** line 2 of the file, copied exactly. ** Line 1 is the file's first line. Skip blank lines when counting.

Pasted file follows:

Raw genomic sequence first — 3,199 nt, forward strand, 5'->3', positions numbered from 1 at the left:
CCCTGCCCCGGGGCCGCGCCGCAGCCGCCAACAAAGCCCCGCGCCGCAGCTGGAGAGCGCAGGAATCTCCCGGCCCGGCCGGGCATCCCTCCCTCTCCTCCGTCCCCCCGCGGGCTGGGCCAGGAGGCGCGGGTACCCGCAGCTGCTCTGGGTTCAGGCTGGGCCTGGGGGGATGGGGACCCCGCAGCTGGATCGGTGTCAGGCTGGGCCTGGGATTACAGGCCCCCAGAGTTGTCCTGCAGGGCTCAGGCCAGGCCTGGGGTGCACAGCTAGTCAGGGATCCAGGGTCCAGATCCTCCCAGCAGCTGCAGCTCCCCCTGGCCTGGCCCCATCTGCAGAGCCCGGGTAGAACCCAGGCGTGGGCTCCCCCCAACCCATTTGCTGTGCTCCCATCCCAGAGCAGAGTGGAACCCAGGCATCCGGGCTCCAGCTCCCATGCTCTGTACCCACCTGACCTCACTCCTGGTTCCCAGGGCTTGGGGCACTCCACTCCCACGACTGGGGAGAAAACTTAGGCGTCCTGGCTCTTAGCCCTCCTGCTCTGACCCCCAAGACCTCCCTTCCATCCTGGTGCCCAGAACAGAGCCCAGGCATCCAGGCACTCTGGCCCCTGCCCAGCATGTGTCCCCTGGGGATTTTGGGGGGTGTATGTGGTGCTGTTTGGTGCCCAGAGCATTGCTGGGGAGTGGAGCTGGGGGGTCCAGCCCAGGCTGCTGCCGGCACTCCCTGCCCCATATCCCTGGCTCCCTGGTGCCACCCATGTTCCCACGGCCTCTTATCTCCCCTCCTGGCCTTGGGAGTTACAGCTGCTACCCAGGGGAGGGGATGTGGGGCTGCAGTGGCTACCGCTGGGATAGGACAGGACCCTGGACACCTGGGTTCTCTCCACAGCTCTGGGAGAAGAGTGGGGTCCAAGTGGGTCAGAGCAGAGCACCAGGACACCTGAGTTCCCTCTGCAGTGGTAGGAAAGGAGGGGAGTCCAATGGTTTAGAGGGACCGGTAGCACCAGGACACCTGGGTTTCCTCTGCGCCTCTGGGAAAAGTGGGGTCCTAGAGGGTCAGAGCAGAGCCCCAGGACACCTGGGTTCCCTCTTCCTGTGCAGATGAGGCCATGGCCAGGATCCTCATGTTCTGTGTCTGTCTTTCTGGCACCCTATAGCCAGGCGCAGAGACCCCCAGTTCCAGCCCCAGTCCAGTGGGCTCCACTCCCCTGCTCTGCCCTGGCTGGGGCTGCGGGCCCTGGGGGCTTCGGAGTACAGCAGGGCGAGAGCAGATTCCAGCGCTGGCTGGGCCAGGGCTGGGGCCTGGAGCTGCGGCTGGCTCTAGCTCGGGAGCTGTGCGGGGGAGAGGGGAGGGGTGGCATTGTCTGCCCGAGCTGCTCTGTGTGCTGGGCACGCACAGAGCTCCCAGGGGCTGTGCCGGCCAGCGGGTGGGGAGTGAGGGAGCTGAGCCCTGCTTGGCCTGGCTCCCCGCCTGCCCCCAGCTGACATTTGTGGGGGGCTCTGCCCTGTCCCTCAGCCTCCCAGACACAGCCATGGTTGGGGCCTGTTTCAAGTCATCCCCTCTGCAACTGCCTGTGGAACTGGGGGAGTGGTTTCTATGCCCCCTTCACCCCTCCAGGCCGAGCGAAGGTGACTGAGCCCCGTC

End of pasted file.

CCCTGCCCCGGGGCCGCGCCGCAGCCGCCAACAAAGCCCCGCGCCGCAGCTGGAGAGCGCAGGAATCTCCCGGCCCGGCCGGGCATCCCTCCCTCTCCTCCGTCCCCCCGCGGGCTGGGCCAGGAGGCGCGGGTACCCGCAGCTGCTCTGGGTTCAGGCTGGGCCTGGGGGGATGGGGACCCCGCAGCTGGATCGGTGTCAGGCTGGGCCTGGGATTACAGGCCCCCAGAGTTGTCCTGCAGGGCTCAGGCCAGGCCTGGGGTGCACAGCTAGTCAGGGATCCAGGGTCCAGATCCTCCCAGCAGCTGCAGCTCCCCCTGGCCTGGCCCCATCTGCAGAGCCCGGGTAGAACCCAGGCGTGGGCTCCCCCCAACCCATTTGCTGTGCTCCCATCCCAGAGCAGAGTGGAACCCAGGCATCCGGGCTCCAGCTCCCATGCTCTGTACCCACCTGACCTCACTCCTGGTTCCCAGGGCTTGGGGCACTCCACTCCCACGACTGGGGAGAAAACTTAGGCGTCCTGGCTCTTAGCCCTCCTGCTCTGACCCCCAAGACCTCCCTTCCATCCTGGTGCCCAGAACAGAGCCCAGGCATCCAGGCACTCTGGCCCCTGCCCAGCATGTGTCCCCTGGGGATTTTGGGGGGTGTATGTGGTGCTGTTTGGTGCCCAGAGCATTGCTGGGGAGTGGAGCTGGGGGGTCCAGCCCAGGCTGCTGCCGGCACTCCCTGCCCCATATCCCTGGCTCCCTGGTGCCACCCATGTTCCCACGGCCTCTTATCTCCCCTCCTGGCCTTGGGAGTTACAGCTGCTACCCAGGGGAGGGGATGTGGGGCTGCAGTGGCTACCGCTGGGATAGGACAGGACCCTGGACACCTGGGTTCTCTCCACAGCTCTGGGAGAAGAGTGGGGTCCAAGTGGGTCAGAGCAGAGCACCAGGACACCTGAGTTCCCTCTGCAGTGGTAGGAAAGGAGGGGAGTCCAATGGTTTAGAGGGACCGGTAGCACCAGGACACCTGGGTTTCCTCTGCGCCTCTGGGAAAAGTGGGGTCCTAGAGGGTCAGAGCAGAGCCCCAGGACACCTGGGTTCCCTCTTCCTGTGCAGATGAGGCCATGGCCAGGATCCTCATGTTCTGTGTCTGTCTTTCTGGCACCCTATAGCCAGGCGCAGAGACCCCCAGTTCCAGCCCCAGTCCAGTGGGCTCCACTCCCCTGCTCTGCCCTGGCTGGGGCTGCGGGCCCTGGGGGCTTCGGAGTACAGCAGGGCGAGAGCAGATTCCAGCGCTGGCTGGGCCAGGGCTGGGGCCTGGAGCTGCGGCTGGCTCTAGCTCGGGAGCTGTGCGGGGGAGAGGGGAGGGGTGGCATTGTCTGCCCGAGCTGCTCTGTGTGCTGGGCACGCACAGAGCTCCCAGGGGCTGTGCCGGCCAGCGGGTGGGGAGTGAGGGAGCTGAGCCCTGCTTGGCCTGGCTCCCCGCCTGCCCCCAGCTGACATTTGTGGGGGGCTCTGCCCTGTCCCTCAGCCTCCCAGACACAGCCATGGTTGGGGCCTGTTTCAAGTCATCCCCTCTGCAACTGCCTGTGGAACTGGGGGAGTGGTTTCTATGCCCCCTTCACCCCTCCAGGCCGAGCGAAGGTGACTGAGCCCCGTC